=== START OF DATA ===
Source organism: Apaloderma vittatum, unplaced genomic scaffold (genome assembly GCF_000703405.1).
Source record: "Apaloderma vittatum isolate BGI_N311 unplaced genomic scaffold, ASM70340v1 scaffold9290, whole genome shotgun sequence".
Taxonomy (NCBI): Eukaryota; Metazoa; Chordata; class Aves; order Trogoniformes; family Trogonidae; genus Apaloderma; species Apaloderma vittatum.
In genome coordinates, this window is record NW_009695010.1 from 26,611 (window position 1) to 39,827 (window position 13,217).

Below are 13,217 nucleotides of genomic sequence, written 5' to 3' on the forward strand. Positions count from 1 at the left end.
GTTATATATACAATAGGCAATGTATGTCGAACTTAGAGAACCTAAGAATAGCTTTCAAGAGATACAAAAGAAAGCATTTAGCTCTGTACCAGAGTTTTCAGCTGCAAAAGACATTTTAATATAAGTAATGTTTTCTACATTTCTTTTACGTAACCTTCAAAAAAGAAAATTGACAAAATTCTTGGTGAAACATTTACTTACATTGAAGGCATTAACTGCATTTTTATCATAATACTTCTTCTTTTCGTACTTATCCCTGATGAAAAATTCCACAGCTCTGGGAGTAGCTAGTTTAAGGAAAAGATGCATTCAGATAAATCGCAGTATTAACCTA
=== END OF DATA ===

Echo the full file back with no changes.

Source organism: Apaloderma vittatum, unplaced genomic scaffold (genome assembly GCF_000703405.1).
Source record: "Apaloderma vittatum isolate BGI_N311 unplaced genomic scaffold, ASM70340v1 scaffold9290, whole genome shotgun sequence".
Taxonomy (NCBI): Eukaryota; Metazoa; Chordata; class Aves; order Trogoniformes; family Trogonidae; genus Apaloderma; species Apaloderma vittatum.
In genome coordinates, this window is record NW_009695010.1 from 26,611 (window position 1) to 39,827 (window position 13,217).

Below are 13,217 nucleotides of genomic sequence, written 5' to 3' on the forward strand. Positions count from 1 at the left end.
GTTATATATACAATAGGCAATGTATGTCGAACTTAGAGAACCTAAGAATAGCTTTCAAGAGATACAAAAGAAAGCATTTAGCTCTGTACCAGAGTTTTCAGCTGCAAAAGACATTTTAATATAAGTAATGTTTTCTACATTTCTTTTACGTAACCTTCAAAAAAGAAAATTGACAAAATTCTTGGTGAAACATTTACTTACATTGAAGGCATTAACTGCATTTTTATCATAATACTTCTTCTTTTCGTACTTATCCCTGATGAAAAATTCCACAGCTCTGGGAGTAGCTAGTTTAAGGAAAAGATGCATTCAGATAAATCGCAGTATTAACCTA